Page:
ECONOMY -- Specifically on the economy, 55 percent of likely voters disapprove of Obama's performance, and, tellingly, twice as many "strongly" disapprove, 45 percent, as strongly approve, 23 percent. Likely voters, moreover, divide on which party they trust more to handle the economy, 47 percent for the Republicans, 43 percent for the Democrats.
Compare that, again, to 2008: In ABC/Post pre-election polls, likely voters trusted Obama over McCain on the economy by as much as 56-38 percent.
Likely voters by 13 points, 44-31 percent, also say they think it would be a good thing rather than a bad thing if the Republicans took control of Congress -- not as broad a margin as it was for the Democrats in 2006, 49-26 percent, but another turn in the GOP's favor nonetheless.
While economic discontent clearly is working to the Republicans' advantage, other policy concerns come into play when likely voters pick the "single most important issue" in their vote. Those who say it's the economy, 37 percent, actually favor Democratic candidates, 54-42 percent. Republican-inclined voters instead select top issues such as "the way Washington is working," the deficit and taxes.
Nonetheless, the economy's impact is clear. Likely voters who say it's in "poor" shape -- half the total -- favor Republican candidates by more than 2-1, 67-26 percent. Those who say it's getting worse favor Republicans even more broadly, by 74-19 percent. Those who say it's getting better, by contrast, favor Democrats, 80-16 percent. But they comprise fewer than three in 10 likely voters.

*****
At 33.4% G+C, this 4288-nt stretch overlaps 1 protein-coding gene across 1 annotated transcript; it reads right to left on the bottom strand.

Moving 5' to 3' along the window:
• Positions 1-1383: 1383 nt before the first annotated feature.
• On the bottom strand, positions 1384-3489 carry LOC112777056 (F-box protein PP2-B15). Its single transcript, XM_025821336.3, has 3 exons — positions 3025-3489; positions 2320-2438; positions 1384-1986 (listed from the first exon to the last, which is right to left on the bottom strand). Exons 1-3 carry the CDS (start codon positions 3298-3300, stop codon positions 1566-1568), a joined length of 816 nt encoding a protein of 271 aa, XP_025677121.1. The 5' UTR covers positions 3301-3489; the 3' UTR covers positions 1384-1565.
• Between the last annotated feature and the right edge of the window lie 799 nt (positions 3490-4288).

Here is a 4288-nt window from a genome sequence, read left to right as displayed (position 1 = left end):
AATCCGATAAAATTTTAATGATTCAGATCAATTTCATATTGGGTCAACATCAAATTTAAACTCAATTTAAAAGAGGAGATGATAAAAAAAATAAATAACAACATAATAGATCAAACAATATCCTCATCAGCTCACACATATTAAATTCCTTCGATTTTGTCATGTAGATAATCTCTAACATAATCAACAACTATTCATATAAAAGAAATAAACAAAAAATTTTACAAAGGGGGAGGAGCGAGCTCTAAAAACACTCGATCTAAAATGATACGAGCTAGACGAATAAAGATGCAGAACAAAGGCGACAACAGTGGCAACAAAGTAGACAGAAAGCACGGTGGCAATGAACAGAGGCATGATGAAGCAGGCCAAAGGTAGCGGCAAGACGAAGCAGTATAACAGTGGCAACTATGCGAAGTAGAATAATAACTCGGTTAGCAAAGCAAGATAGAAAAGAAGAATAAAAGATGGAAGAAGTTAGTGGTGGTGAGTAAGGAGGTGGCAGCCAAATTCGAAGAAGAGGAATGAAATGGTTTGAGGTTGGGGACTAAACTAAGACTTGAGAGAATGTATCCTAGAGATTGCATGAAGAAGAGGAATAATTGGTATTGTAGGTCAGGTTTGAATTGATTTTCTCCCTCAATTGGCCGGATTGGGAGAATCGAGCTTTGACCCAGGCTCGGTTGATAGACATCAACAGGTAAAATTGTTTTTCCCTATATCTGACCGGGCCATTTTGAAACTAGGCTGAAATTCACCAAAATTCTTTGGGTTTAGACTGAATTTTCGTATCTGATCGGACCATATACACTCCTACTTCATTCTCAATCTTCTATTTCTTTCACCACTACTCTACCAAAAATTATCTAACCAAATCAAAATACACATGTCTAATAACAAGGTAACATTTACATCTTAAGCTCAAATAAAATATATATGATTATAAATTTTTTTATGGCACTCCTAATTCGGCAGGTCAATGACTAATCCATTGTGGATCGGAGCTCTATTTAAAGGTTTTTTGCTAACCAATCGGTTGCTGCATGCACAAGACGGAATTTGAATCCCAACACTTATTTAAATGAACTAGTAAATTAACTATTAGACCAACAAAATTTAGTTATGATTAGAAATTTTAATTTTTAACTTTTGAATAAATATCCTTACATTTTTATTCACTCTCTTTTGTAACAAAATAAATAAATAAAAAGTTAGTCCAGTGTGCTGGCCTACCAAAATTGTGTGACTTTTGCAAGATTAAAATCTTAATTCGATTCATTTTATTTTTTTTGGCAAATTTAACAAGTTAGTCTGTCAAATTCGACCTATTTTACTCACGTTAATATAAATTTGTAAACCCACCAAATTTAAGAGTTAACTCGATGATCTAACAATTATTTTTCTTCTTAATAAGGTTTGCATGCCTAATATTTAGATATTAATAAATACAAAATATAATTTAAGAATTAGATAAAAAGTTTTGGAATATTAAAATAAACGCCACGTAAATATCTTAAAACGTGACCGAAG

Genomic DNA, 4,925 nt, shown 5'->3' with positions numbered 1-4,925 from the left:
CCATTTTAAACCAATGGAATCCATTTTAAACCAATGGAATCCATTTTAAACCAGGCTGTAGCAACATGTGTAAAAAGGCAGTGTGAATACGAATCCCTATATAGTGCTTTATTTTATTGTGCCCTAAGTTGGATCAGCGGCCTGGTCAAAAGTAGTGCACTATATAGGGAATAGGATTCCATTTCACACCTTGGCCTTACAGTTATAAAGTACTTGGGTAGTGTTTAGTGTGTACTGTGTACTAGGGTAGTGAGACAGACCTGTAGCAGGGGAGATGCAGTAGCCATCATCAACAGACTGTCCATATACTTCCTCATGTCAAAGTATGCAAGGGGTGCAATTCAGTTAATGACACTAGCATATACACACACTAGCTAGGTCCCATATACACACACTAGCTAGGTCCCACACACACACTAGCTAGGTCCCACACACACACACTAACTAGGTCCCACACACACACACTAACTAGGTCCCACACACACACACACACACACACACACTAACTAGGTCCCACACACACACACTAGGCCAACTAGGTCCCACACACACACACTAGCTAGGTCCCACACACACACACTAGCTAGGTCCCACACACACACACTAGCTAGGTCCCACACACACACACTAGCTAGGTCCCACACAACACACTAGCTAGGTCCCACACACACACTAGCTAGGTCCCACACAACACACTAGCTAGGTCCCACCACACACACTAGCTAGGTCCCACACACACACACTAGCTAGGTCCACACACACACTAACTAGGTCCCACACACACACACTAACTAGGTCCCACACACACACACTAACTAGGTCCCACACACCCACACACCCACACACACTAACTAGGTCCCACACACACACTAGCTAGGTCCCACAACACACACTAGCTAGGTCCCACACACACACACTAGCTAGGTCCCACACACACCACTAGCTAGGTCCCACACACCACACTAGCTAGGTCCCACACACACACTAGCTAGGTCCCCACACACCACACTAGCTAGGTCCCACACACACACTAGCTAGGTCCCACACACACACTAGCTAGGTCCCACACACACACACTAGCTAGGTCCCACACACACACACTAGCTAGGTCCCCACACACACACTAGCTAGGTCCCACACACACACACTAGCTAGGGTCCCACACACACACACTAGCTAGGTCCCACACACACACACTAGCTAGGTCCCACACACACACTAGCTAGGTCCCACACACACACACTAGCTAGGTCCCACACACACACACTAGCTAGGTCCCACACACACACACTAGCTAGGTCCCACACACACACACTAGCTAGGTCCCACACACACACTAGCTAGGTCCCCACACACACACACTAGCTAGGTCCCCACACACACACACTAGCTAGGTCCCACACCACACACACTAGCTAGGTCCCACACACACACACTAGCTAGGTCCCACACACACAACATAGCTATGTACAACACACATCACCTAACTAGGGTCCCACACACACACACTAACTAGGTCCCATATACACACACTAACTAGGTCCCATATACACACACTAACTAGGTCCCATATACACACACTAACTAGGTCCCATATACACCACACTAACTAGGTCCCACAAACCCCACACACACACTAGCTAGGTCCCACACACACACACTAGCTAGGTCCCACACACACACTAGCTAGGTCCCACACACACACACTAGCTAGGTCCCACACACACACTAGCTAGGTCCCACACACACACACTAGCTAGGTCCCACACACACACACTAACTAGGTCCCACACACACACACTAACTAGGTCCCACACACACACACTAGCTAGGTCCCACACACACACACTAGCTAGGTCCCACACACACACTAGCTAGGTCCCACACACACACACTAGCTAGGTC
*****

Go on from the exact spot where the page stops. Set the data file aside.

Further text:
OBAMA -- For all the public's discontent, the president himself is less of a target than was his predecessor in 2006. Then, amid unhappiness with the Iraq war, only 40 percent of Americans approved of George W. Bush's job performance, while 57 percent disapproved. Today fewer overall, 45 percent, disapprove of Obama's work in office, although this goes to 52 percent of likely voters.
Logically, vote preferences, too, were more directly anti-Bush in 2006; likely voters then said by nearly 2-1, 33 percent to 18 percent, that they were voting in part to express opposition to him rather than support for him. Today, on Obama, it's essentially even, 28-26 percent, with the rest saying he's not directly a factor.
That said, Obama approvers favor Democratic House candidates by 87-9 percent, while likely voters who disapprove of the president favor Republicans by almost an identical margin, 86-9 percent. If more of his supporters were voting, his party would be in better shape.
RE-ELECT? -- Given the hazard to incumbents, it's worth nothing that even in tough times most get re-elected; in every election since 1950 at least 88 percent of House incumbents seeking re-election won it. And while just 21 percent of likely voters now approve of the way Congress is performing, many more, 54 percent, approve of their own representative's work in office.
Nonetheless, that approval rating is well below the average; indeed Americans' disapproval of their own representative, at 40 percent, is near its high in ABC/Post polling since 1989. And it's a sign of the public's dark mood that while 54 percent approve of their own representative, many fewer likely voters, 40 percent, say they're inclined to re-elect that individual.